Xena Leslie Wright was born April 3, 1896 in San Francisco, California. Her father, William H. Wright, was born 1864 in Connecticut. He was an automobile salesman and a mining entrepreneur. Her mother, Addie L. Wright, was born 1864 in New Hampshire. Her parents married in 1893 and then moved to California to seek their fortune. They had three children. Her older sister Donna was born in 1894 and her younger brother Denza was born in 1898. They lived at 5606 Taft Avenue in Oakland, California.
She attended Oakland Technical High School, where she studied drawing and commercial design. She graduated in 1915. She was a member of the Manzanita Girls Club, which organized activities to raise funds for a charitable baby hospital.
By 1919 she was still living at home, while working as a commercial artist drawing cartoons for a local newspaper. Her style was influenced by Nell Brinkley (1886-1944), whose fashionable drawings were published by the Hearst newspaper syndicate.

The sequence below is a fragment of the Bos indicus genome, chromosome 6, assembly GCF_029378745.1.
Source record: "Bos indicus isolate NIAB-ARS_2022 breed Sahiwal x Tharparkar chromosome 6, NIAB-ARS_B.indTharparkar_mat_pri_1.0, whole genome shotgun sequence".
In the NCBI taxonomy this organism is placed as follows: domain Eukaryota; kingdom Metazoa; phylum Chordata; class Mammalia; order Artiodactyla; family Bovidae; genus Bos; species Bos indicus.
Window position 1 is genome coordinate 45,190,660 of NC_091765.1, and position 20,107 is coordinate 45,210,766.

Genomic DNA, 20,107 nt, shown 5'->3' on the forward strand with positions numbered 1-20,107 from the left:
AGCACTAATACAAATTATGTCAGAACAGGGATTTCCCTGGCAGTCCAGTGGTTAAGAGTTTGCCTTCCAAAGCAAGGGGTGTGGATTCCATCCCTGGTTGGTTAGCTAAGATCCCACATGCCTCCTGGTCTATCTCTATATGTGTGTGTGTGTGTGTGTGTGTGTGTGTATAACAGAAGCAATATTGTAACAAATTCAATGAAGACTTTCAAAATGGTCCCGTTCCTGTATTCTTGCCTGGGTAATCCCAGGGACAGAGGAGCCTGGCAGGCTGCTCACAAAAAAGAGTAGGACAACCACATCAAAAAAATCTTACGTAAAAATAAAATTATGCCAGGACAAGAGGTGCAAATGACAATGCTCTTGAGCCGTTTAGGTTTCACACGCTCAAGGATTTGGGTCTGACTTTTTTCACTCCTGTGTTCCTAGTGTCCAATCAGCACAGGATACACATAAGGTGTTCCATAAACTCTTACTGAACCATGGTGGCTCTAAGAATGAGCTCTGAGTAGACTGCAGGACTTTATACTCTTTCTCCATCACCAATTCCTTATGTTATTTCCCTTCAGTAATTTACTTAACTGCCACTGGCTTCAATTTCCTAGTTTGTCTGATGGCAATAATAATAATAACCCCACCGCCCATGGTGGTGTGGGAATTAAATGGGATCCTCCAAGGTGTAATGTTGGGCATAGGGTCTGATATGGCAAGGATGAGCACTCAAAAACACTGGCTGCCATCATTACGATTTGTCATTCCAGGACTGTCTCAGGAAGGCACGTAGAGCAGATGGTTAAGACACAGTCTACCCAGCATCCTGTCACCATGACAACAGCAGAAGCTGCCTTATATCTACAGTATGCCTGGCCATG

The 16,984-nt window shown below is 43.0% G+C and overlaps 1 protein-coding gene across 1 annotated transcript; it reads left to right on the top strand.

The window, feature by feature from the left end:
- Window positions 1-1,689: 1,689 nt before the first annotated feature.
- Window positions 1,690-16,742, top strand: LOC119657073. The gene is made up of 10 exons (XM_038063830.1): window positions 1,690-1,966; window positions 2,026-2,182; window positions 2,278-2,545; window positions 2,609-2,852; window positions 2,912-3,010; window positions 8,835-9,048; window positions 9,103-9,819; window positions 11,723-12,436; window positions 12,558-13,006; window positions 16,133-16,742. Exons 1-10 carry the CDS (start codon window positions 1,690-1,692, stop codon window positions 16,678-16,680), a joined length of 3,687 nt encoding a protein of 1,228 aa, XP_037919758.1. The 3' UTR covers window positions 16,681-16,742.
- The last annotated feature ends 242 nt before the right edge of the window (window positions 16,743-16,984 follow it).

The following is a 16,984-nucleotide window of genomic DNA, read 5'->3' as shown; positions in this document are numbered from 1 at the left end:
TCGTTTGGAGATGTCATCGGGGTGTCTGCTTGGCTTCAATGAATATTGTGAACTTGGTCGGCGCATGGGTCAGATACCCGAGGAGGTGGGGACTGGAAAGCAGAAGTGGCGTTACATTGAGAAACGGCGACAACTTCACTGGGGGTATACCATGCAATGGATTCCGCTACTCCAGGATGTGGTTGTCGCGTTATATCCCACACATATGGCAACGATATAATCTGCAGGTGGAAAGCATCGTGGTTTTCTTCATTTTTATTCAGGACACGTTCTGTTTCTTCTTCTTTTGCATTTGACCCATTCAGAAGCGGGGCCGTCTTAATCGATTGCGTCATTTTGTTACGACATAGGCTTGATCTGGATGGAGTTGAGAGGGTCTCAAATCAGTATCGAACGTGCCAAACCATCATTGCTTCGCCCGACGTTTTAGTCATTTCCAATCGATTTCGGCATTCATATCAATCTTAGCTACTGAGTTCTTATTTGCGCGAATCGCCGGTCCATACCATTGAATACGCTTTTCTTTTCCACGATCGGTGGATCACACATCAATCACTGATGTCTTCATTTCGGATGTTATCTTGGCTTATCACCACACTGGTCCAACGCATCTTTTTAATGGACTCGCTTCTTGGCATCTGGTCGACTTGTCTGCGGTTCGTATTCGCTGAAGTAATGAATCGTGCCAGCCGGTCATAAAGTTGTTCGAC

1920 was the year American women first won the right to vote. That same year Xena Wright moved to New York City to pursue her career as a newspaper cartoonist. She lived and worked in an art studio at 216 West 72nd Street. In 1924 and 1926 her business was listed in a nationwide graphic arts directory.
By 1928 her pen and ink illustrations regularly appeared in the Street & Smith pulp magazine Love Story. Her illustrations also appeared in other pulp magazines, such as All-Story Love, Five Novels Monthly, and The Golden Book Magazine.
In 1932 she married Donald Maxwell. They moved to 51 Avon Road in Bronxville, NY.
On September 12, 1933 her husband paid to publish the following legal announcement in The New York Times, "My Wife, Xena Wright Maxwell, having left my bed and board, I am not responsible for any debts contracted by her. - Donald Maxwell."
Two weeks after this published estrangement Xena W. Maxwell moved into her own apartment at 280 Madison Avenue on East 40th Street in Midtown Manhattan. They did not have any children.
During the 1930s her story illustrations continued to appear in pulp magazines. Although her early style was based on the fashion tastes of the roaring twenties her drawing style in the 1930s evolved to become strong, bold and contemporary.
Xena Leslie Wright Maxwell died in Queens, NY, at age of forty-three on February 28, 1940.
© David Saunders 2011